Trans Student Nex Benedict’s School District Under Investigation by Education Department

The Department of Education has launched an investigation into the death of Oklahoma teenager Nex Benedict, who died a day after a fight inside a school bathroom.

Friends and family said Benedict, who was 16 years old, used he and him pronouns as well as they and them pronouns. Relatives of the 10th-grader said Benedict had been bullied over his gender identity. His death has drawn national attention as activists and trans students have blamed the state’s antagonistic policies surrounding transgender students for the tragedy.

The investigation arrives after Human Rights Campaign (HRC) President Kelley Robinson sent letters to Secretary of Education Miguel Cardona and Attorney General Merrick Garland, calling on their respective departments to launch investigations into the circumstances of Benedict’s death.

When addressing Cardona, Robinson pushed the Department of Education to “investigate whether Owasso High School unlawfully failed to address the discrimination and harassment to which Nex was subjected,” while also calling on the department to conduct a Title IX compliance investigation for the school.

Robinson also urged Garland to use the Department of Justice’s “tools available for addressing anti-LGBTQ+ hatred and violence, including through the bringing of a hate crimes investigation and potentially charges that could help hold the perpetrators of these horrific acts against Nex accountable for their hate-fueled violence.” The letter also pressed the DOJ to work with the Department of Education to “support their assessment of violations of Title IX and the Equal Protection Clause.”

In the letter from the Department of Education notifying the HRC of the investigation on Friday, it outlined that the Office for Civil Rights (OCR) was examining whether the district “failed to appropriately respond to alleged harassment of students in a manner consistent” with the requirements of Title IX and Section 504 (of the Rehabilitation Act) and Title II (of the Americans with Disabilities Act).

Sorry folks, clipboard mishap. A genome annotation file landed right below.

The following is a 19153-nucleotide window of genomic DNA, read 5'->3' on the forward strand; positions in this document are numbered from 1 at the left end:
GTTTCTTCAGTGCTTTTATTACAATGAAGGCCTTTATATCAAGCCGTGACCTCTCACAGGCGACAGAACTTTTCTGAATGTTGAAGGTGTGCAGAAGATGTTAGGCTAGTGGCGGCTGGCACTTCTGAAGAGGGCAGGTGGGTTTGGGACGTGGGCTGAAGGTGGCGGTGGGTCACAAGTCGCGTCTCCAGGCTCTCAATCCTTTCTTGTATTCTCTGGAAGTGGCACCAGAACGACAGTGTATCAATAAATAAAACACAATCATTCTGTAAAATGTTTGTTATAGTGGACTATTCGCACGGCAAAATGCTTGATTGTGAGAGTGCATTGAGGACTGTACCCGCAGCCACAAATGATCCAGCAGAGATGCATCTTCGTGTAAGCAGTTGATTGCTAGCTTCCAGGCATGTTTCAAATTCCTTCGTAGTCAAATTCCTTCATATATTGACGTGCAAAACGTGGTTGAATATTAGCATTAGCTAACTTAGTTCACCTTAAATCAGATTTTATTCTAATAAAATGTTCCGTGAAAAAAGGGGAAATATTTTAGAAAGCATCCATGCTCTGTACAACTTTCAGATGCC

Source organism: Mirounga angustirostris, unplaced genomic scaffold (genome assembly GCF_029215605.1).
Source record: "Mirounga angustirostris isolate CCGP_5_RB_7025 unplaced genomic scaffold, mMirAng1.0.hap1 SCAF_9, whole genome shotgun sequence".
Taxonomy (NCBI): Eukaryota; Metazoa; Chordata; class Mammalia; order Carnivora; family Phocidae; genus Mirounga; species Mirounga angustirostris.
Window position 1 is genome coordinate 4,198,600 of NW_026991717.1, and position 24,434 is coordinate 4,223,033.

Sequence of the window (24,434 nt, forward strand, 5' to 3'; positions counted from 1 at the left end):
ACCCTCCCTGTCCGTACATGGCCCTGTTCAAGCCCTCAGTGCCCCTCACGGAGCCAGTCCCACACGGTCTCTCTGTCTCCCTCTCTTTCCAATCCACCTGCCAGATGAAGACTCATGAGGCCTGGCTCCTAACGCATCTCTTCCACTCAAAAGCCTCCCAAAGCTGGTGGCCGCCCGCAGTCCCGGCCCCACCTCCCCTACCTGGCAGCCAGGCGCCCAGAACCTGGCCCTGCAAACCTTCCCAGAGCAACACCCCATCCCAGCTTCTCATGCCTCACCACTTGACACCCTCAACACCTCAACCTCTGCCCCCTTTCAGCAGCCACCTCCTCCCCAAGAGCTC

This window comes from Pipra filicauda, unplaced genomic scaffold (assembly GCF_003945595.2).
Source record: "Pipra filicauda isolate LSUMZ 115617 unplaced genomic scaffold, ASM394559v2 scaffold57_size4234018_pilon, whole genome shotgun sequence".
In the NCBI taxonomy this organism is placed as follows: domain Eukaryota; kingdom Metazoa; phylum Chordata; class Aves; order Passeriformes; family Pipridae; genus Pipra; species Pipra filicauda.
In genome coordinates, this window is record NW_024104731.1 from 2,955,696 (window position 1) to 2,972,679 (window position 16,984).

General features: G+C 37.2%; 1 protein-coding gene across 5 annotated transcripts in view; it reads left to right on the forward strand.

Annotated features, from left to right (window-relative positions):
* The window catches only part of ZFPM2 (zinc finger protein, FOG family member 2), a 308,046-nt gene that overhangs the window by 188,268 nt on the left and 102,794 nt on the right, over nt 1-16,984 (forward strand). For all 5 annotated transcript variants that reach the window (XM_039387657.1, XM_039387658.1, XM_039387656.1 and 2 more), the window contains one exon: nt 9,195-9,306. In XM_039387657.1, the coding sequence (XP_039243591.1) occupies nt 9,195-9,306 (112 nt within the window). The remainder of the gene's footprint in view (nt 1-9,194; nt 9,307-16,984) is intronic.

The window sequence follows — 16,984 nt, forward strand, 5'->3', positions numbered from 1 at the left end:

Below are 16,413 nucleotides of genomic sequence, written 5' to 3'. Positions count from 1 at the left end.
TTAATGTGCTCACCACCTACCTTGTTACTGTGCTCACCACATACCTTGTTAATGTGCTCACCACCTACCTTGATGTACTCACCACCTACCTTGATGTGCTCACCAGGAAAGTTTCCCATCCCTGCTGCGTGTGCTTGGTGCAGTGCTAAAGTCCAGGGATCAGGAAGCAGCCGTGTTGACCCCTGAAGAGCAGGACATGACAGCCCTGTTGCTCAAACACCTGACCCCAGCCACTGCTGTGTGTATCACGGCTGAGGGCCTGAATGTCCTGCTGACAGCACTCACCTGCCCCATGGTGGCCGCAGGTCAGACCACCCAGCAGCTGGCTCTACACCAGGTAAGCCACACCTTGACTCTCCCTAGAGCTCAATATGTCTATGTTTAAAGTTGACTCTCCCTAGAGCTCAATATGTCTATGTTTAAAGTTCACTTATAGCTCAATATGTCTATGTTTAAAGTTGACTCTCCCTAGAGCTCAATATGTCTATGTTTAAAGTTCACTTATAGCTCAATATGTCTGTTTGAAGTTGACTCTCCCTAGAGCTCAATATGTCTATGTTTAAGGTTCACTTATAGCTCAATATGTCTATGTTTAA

In a statement to Rolling Stone, Owasso Public Schools confirmed it received notice of the investigation and said that the “district is committed to cooperating with federal officials and believes the complaint submitted by HRC is not supported by the facts and is without merit.”


Benedict was attending Owasso High School on Feb. 7 when he was involved in a fight with three older girls. The high school student told police officers and medical staff that he blacked out during the fight, and released footage from the school hallways also shows him swaying slightly while walking to the administration’s offices. One day after the fight, Benedict collapsed and was rushed back to a local hospital, where he was pronounced dead.

In late February, friends and classmates of Benedict walked out of class to protest their school’s policies and culture surrounding bullying. “There’s been bullying issues. This time, the bullying has gone so far that a student has passed,” Kane, a walkout organizer, told NBC News. “To me, it doesn’t matter if Nex passed from a traumatic brain injury or if they passed from suicide. What matters is the fact that they died after getting bullied, and that is the story for so many other students. I’ve been close to ending it myself because of bullying. It’s not new for so many students.”